Clemon Johnson, who compiled a 28-74 record in four seasons as the UAF men's basketball coach, is headed to Division I -- and to his alma mater.
Johnson, who still owns several records for rebounding at Florida A&M, will return to the Tallahassee school as its head coach, UAF announced Thursday.
"The opportunity to return home is another blessed moment in my life," Johnson said in a statement released by UAF. "(C)oming home to Florida A&M University allows me to continue my growth in my desired profession on another level."
Johnson never reached double-digit victories in any of his seasons in Fairbanks. His best record was 9-16 in 2009-10; this season the Nanooks were 8-17 and boasted the NCAA Division II Player of the Year in Parrish West, who led the nation in scoring.
Johnson played at Florida A&M from 1974-78 and set records that still stand for single-game rebounds (25), single-season rebounds (412) and career rebounds (1,494). He's still ranked among the school's top 20 scorers with 1,381 points.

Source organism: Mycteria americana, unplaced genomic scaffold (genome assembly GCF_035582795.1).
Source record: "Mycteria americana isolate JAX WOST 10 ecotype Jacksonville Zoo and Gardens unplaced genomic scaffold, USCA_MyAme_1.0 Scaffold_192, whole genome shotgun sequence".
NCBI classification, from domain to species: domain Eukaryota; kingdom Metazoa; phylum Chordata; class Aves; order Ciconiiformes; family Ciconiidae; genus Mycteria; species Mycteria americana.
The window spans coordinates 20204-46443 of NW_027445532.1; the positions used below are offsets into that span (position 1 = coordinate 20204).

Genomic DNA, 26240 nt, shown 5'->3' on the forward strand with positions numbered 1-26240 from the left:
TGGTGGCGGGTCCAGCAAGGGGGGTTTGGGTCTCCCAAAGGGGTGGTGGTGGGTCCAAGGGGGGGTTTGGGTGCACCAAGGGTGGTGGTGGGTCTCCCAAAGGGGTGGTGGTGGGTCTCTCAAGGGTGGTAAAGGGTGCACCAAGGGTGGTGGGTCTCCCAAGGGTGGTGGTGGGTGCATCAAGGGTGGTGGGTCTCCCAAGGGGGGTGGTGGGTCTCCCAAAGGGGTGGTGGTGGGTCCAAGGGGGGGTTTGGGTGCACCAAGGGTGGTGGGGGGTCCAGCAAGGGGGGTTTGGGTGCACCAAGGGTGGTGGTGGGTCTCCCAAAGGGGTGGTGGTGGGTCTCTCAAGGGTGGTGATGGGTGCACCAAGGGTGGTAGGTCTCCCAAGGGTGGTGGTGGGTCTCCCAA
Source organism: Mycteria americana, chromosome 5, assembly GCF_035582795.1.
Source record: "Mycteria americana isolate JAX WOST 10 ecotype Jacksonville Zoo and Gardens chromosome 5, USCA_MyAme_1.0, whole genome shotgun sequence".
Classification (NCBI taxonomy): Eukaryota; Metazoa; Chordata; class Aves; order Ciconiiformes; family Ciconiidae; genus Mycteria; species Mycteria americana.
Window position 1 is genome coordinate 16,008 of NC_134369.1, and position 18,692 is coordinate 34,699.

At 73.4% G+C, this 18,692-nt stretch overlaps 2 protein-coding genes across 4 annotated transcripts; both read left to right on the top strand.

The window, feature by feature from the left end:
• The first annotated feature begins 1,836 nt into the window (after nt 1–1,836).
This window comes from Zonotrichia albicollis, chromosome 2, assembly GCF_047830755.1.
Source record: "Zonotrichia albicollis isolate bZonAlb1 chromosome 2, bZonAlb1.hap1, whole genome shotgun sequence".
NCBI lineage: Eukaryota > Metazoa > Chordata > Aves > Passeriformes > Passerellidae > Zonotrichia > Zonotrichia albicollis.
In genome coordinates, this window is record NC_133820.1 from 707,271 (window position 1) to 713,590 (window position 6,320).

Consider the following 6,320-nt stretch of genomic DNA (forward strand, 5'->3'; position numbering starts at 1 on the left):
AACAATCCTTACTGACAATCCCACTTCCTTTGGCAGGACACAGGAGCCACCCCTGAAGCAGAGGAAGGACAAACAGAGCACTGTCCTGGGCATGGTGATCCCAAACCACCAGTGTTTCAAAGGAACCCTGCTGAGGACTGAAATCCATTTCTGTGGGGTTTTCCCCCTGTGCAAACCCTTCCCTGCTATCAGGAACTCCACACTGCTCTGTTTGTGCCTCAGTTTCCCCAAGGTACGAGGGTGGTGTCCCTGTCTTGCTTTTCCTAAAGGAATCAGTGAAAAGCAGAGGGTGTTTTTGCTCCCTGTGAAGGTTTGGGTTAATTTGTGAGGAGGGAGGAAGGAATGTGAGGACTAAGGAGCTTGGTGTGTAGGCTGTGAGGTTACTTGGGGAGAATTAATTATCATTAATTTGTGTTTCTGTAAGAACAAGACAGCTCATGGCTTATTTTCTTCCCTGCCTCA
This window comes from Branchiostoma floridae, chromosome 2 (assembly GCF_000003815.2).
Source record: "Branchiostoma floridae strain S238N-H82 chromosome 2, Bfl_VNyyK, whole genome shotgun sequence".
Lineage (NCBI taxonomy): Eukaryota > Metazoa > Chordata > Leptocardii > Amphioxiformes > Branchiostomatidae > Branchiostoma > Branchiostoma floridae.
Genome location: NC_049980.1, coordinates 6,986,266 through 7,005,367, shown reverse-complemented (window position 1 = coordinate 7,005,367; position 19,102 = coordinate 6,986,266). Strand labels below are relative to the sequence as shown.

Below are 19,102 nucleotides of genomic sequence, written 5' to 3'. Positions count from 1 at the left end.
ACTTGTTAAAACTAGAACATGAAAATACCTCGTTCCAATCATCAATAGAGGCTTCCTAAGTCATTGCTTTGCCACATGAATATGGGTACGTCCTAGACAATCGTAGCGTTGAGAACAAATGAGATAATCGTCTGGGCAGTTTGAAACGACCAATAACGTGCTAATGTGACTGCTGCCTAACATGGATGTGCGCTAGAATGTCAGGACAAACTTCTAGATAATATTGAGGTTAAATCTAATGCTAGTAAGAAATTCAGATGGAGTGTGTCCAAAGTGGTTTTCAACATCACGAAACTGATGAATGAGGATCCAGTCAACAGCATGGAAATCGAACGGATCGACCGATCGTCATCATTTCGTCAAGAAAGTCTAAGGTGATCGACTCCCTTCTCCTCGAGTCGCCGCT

He played in the NBA for a decade with four teams -- Portland, Indiana, Philadelphia and Seattle -- and was a member of Philadelphia's 1983 championship team. After leaving the NBA in 1988, he went to Italy and played five more seasons of pro ball.
Johnson's coaching career began at the high school level in Florida. He spent one season with the Atlanta Hawks as a coaching intern before taking the UAF job.
Florida A&M has been without a coach for more than a month. The school fired Eugene Harris, who was 46-80 in four seasons, after the Rattlers lost their first-round game in the Mid Eastern Athletic Conference tournament in March.
The Tallahassee Democrat reported that assistant coach Mike Jones of Virginia Commonwealth -- a Final Four team this year -- interviewed for the job but turned it down. It also reported that former Florida State coach Pat Kennedy was among the candidates for the job.
Officials at UAF said they hope to name a new coach by the end of the month.
Reach Beth Bragg at email@example.com or 257-4335.
By BETH BRAGG